Justine Griffin/The Tampa Bay Times – The going out of business banners are visible from Fowler Avenue as drivers pass by the ailing University Mall.
Soon, the mall’s anchoring Macy’s department store will close.
When Macy’s announced it would close 68 stores nationwide this year amid slumping sales, the three stores from the Tampa Bay area that made the closure list seemed to make a lot of sense. University Mall near the University of South Florida campus has been struggling for a long time. Same with the Lakeland Mall. And clearly Sarasota didn’t need three Macy’s department stores in one market.
But the effects of Macy’s recent decline can be felt at just about any department store in the Tampa Bay area.
I stopped by the Macy’s store at the Shops at Wiregrass in Wesley Chapel after work on Monday evening. The mall was eerily quiet. But the Macy’s store was a ghost town.
I picked out a few items to buy but I could not find any employees inside the store to check out. After wandering both floors of the expansive department store for more than 15 minutes, I found an associate in the men’s shoe department.
I complained about the lack of service and he confirmed that their staffing is leaner than usual these days.
Store hours are shorter, too. At Westfield Countryside in Clearwater, the Macy’s department store closes an hour early, at 8 p.m., on Mondays, Tuesdays and Wednesdays, confirmed local employees. The shorter hours started with the new year and affects all department stores, local employees said. They weren’t sure how long it would last.
A Macy’s spokeswoman said that Tampa Bay area stores are operating under normal business hours, despite what local employees said.
“I think they are back to basics to try to stop the bleeding. Unfortunately it is a bit counterproductive as customers are shopping at stores that give better in-store experience because of the obvious web and mobile shopping options,” said Faith Hope Consolo, the chairman of the Retail Group with Douglas Elliman Real Estate in New York City.
Clearly Macy’s is trying to cut costs at every corner. But more store closures seem inevitable. Last year, the retailer said it would close 100 stores. With just 68 announced so far, there will be more to come this year, said retail analyst Jeff Green.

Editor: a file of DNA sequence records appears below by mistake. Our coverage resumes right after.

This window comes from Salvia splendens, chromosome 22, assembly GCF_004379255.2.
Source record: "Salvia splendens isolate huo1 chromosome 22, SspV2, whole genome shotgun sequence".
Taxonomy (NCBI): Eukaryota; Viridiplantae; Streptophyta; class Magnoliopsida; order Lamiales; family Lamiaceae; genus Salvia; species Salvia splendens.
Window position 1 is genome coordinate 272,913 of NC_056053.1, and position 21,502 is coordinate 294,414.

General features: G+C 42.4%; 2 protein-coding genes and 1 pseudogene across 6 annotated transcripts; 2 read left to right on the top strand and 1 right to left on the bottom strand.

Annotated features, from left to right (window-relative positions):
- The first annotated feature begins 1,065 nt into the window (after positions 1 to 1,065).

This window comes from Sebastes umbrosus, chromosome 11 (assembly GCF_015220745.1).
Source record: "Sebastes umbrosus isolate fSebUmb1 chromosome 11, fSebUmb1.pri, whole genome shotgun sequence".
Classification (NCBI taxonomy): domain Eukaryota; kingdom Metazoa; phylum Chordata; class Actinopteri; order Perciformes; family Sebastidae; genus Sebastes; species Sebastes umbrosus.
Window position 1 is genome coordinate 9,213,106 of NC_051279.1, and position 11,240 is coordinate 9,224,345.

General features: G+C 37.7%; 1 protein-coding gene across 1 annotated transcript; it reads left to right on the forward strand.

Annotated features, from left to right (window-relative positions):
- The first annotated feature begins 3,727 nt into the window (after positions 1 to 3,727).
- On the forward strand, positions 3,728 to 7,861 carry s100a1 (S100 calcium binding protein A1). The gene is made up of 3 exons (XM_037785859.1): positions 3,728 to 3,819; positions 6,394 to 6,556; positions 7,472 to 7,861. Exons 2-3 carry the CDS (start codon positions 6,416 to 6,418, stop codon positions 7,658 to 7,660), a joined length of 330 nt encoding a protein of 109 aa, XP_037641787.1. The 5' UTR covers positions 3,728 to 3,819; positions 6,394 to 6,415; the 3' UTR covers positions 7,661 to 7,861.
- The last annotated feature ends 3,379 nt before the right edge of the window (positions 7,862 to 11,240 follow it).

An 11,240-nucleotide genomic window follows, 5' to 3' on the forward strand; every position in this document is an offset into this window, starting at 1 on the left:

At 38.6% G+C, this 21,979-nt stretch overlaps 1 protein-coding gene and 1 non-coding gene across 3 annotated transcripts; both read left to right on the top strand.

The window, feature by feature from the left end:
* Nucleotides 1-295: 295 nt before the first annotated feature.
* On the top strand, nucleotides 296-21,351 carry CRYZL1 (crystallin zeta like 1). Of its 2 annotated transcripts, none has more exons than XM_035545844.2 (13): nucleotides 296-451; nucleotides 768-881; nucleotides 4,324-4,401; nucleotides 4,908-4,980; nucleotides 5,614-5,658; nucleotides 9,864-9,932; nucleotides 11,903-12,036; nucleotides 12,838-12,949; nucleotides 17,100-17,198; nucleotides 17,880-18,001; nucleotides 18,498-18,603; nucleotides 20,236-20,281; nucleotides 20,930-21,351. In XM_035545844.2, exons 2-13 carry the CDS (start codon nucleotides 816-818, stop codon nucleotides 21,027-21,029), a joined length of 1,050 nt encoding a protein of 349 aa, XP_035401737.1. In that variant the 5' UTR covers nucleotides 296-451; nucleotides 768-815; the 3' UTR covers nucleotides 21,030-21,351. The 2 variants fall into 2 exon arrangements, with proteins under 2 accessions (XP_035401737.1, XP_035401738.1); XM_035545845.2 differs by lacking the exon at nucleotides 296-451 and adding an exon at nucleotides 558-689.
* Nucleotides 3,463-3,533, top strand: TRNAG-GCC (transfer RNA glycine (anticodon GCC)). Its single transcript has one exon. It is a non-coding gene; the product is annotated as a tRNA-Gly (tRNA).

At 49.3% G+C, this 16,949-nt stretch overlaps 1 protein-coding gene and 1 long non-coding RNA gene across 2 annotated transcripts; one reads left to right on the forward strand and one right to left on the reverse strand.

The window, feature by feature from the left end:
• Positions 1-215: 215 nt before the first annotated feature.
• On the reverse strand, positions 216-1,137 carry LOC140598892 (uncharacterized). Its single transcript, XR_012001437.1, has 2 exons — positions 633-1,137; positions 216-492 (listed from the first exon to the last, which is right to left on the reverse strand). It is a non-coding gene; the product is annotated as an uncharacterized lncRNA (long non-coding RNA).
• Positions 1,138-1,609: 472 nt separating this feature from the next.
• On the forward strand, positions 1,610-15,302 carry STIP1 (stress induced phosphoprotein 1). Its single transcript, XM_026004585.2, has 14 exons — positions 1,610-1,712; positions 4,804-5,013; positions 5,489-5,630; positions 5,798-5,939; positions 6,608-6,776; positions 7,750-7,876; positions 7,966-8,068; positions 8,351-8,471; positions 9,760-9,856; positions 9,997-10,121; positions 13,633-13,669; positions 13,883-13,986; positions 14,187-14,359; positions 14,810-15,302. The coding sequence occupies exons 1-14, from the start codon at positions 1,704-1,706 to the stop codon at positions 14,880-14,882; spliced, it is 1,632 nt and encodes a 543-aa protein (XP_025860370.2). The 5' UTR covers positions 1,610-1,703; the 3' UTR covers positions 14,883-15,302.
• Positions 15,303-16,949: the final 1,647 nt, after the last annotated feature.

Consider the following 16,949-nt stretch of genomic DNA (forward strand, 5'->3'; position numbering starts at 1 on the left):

“They’re positioning themselves more for price rather than service, seeing how they’re cutting back on staff,” Green said. “The question is, how deep can you cut?”
It’s no question that brick and mortar retail in general is suffering. More people are shopping online than ever before, and Macy’s, like its struggling competitors Sears and JC Penney, is trying to figure out where they fit in.
The need to have a half-dozen enormous department stores in one metro area just isn’t paying off anymore, Green said.
“Macy’s has too much space in most of their locations. You’ve seen Sears selling off their real estate and leasing it out to other tenants. Macy’s is going to have to reinvent themselves,” he said.
The Sears store at Westfield Countryside is leasing part of its space to Whole Foods Market, which opened at the mall in 2014.
Macy’s launched a new line of discount stores aimed at millennials with its Backstage concept in 2015. There are only a handful of locations in the U.S. right now, but Green said the path ahead may be difficult because Backstage was late to the market and will have to compete with already established and popular discount brands like Nordstrom Rack, Zara and H&M.
Earlier this month a rumor surfaced that Hudson’s Bay, the Canadian retailer which owns Saks Fifth Avenue and Lord & Taylor, has an interest in buying Macy’s. The gossip was enough to send Macy’s stock soaring. Analysts say the staff cutting measure could be a way Macy’s is sprucing itself up in preparation for a sale.
“They are trying to make the stores they have look as prosperous as possible,” said Steve Kirm, a lecturer on retail at the University of Florida. “The easiest way to do that is to cut staff.”
But it’s also too early to speculate about a sale, Green said.
“The times are changing. What’s really unclear is if these big department stores will be able to stay in business long term,” Green said. “I think Macy’s still has a place. We’ve heard about the Sears demise for years and that still hasn’t happened.”